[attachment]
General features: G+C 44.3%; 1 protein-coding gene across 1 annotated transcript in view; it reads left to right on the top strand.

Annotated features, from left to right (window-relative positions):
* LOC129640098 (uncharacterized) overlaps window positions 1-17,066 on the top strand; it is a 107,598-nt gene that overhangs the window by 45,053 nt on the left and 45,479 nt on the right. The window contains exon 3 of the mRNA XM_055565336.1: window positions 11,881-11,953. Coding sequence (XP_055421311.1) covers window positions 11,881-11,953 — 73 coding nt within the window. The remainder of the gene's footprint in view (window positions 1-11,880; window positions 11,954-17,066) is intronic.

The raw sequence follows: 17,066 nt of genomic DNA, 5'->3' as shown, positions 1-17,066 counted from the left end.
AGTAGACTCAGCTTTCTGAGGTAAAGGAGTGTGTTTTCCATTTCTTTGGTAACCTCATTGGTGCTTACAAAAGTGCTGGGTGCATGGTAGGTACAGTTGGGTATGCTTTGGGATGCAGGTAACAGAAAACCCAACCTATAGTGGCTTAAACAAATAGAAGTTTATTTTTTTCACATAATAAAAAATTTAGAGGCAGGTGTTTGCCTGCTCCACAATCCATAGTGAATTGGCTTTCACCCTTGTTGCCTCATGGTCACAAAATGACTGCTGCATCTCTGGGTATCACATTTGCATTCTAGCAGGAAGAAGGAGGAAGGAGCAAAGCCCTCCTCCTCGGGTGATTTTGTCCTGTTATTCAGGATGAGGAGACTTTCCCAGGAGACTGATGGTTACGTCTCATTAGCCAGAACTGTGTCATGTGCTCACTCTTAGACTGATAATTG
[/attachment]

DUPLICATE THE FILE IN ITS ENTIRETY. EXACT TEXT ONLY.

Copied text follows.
General features: G+C 44.3%; 1 protein-coding gene across 1 annotated transcript in view; it reads left to right on the top strand.

Annotated features, from left to right (window-relative positions):
* LOC129640098 (uncharacterized) overlaps window positions 1-17,066 on the top strand; it is a 107,598-nt gene that overhangs the window by 45,053 nt on the left and 45,479 nt on the right. The window contains exon 3 of the mRNA XM_055565336.1: window positions 11,881-11,953. Coding sequence (XP_055421311.1) covers window positions 11,881-11,953 — 73 coding nt within the window. The remainder of the gene's footprint in view (window positions 1-11,880; window positions 11,954-17,066) is intronic.

The raw sequence follows: 17,066 nt of genomic DNA, 5'->3' as shown, positions 1-17,066 counted from the left end.
AGTAGACTCAGCTTTCTGAGGTAAAGGAGTGTGTTTTCCATTTCTTTGGTAACCTCATTGGTGCTTACAAAAGTGCTGGGTGCATGGTAGGTACAGTTGGGTATGCTTTGGGATGCAGGTAACAGAAAACCCAACCTATAGTGGCTTAAACAAATAGAAGTTTATTTTTTTCACATAATAAAAAATTTAGAGGCAGGTGTTTGCCTGCTCCACAATCCATAGTGAATTGGCTTTCACCCTTGTTGCCTCATGGTCACAAAATGACTGCTGCATCTCTGGGTATCACATTTGCATTCTAGCAGGAAGAAGGAGGAAGGAGCAAAGCCCTCCTCCTCGGGTGATTTTGTCCTGTTATTCAGGATGAGGAGACTTTCCCAGGAGACTGATGGTTACGTCTCATTAGCCAGAACTGTGTCATGTGCTCACTCTTAGACTGATAATTG